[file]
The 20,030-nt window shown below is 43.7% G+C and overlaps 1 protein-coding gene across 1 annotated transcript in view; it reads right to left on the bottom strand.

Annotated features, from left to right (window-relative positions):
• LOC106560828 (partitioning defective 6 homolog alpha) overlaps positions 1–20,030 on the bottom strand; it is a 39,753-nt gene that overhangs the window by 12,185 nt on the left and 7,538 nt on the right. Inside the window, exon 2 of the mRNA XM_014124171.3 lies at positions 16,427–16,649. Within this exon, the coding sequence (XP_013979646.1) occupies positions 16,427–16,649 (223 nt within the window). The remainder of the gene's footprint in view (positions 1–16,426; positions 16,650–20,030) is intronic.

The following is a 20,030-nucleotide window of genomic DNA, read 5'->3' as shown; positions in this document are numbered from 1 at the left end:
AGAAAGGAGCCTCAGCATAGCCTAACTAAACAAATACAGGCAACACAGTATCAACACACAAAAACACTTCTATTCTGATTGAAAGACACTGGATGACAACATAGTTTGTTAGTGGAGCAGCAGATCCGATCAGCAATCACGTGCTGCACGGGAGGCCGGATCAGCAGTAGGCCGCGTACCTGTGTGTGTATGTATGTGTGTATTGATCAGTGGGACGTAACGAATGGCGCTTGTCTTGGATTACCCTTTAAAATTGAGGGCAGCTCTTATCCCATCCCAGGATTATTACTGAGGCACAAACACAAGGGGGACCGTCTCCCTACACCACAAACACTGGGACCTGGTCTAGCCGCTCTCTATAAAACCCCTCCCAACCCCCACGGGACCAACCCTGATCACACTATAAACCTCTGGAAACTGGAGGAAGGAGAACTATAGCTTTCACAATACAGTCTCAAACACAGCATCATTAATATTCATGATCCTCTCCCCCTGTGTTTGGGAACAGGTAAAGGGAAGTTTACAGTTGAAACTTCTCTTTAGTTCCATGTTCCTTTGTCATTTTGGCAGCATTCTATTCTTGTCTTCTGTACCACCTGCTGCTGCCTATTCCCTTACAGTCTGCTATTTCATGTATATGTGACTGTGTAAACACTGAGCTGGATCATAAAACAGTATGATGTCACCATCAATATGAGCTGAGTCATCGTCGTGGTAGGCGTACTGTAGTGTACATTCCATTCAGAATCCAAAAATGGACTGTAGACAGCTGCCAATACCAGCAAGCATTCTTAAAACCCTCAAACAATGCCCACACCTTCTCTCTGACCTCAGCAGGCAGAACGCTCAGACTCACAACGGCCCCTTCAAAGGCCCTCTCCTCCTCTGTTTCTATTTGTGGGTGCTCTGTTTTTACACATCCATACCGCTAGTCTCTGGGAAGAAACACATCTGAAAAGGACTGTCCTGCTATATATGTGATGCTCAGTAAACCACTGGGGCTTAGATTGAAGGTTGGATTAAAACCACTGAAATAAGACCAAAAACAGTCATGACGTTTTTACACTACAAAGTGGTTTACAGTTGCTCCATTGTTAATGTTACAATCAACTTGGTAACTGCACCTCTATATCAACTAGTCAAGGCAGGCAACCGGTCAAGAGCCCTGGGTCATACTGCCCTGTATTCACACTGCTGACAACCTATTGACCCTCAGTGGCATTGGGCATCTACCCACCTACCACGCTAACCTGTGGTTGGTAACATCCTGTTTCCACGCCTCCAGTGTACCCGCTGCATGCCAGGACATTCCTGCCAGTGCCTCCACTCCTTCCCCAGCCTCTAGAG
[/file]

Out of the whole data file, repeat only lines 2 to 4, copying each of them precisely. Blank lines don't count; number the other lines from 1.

Annotated features, from left to right (window-relative positions):
• LOC106560828 (partitioning defective 6 homolog alpha) overlaps positions 1–20,030 on the bottom strand; it is a 39,753-nt gene that overhangs the window by 12,185 nt on the left and 7,538 nt on the right. Inside the window, exon 2 of the mRNA XM_014124171.3 lies at positions 16,427–16,649. Within this exon, the coding sequence (XP_013979646.1) occupies positions 16,427–16,649 (223 nt within the window). The remainder of the gene's footprint in view (positions 1–16,426; positions 16,650–20,030) is intronic.

The following is a 20,030-nucleotide window of genomic DNA, read 5'->3' as shown; positions in this document are numbered from 1 at the left end: